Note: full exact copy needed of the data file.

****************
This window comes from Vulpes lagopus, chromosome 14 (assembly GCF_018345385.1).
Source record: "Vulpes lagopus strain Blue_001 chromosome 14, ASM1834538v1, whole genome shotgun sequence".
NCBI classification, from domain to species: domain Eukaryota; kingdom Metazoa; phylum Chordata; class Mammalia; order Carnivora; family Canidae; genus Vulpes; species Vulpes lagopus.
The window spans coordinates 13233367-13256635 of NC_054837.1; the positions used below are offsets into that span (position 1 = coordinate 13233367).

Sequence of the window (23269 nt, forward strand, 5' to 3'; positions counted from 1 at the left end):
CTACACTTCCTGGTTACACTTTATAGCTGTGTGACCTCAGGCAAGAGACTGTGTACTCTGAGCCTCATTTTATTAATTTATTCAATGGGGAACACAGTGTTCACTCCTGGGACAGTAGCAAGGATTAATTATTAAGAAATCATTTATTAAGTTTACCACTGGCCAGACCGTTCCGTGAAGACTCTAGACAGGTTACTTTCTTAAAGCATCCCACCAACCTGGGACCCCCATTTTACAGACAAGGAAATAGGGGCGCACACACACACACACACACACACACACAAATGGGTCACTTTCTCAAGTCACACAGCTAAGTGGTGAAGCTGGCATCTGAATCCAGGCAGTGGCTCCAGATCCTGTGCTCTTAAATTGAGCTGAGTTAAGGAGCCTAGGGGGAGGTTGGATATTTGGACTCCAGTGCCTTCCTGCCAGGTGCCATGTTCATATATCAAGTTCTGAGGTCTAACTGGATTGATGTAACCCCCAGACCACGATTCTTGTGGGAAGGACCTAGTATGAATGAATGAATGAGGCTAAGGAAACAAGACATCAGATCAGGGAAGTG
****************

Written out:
This window comes from Vulpes lagopus, chromosome 14 (assembly GCF_018345385.1).
Source record: "Vulpes lagopus strain Blue_001 chromosome 14, ASM1834538v1, whole genome shotgun sequence".
NCBI classification, from domain to species: domain Eukaryota; kingdom Metazoa; phylum Chordata; class Mammalia; order Carnivora; family Canidae; genus Vulpes; species Vulpes lagopus.
The window spans coordinates 13233367-13256635 of NC_054837.1; the positions used below are offsets into that span (position 1 = coordinate 13233367).

Sequence of the window (23269 nt, forward strand, 5' to 3'; positions counted from 1 at the left end):
CTACACTTCCTGGTTACACTTTATAGCTGTGTGACCTCAGGCAAGAGACTGTGTACTCTGAGCCTCATTTTATTAATTTATTCAATGGGGAACACAGTGTTCACTCCTGGGACAGTAGCAAGGATTAATTATTAAGAAATCATTTATTAAGTTTACCACTGGCCAGACCGTTCCGTGAAGACTCTAGACAGGTTACTTTCTTAAAGCATCCCACCAACCTGGGACCCCCATTTTACAGACAAGGAAATAGGGGCGCACACACACACACACACACACACACACAAATGGGTCACTTTCTCAAGTCACACAGCTAAGTGGTGAAGCTGGCATCTGAATCCAGGCAGTGGCTCCAGATCCTGTGCTCTTAAATTGAGCTGAGTTAAGGAGCCTAGGGGGAGGTTGGATATTTGGACTCCAGTGCCTTCCTGCCAGGTGCCATGTTCATATATCAAGTTCTGAGGTCTAACTGGATTGATGTAACCCCCAGACCACGATTCTTGTGGGAAGGACCTAGTATGAATGAATGAATGAGGCTAAGGAAACAAGACATCAGATCAGGGAAGTG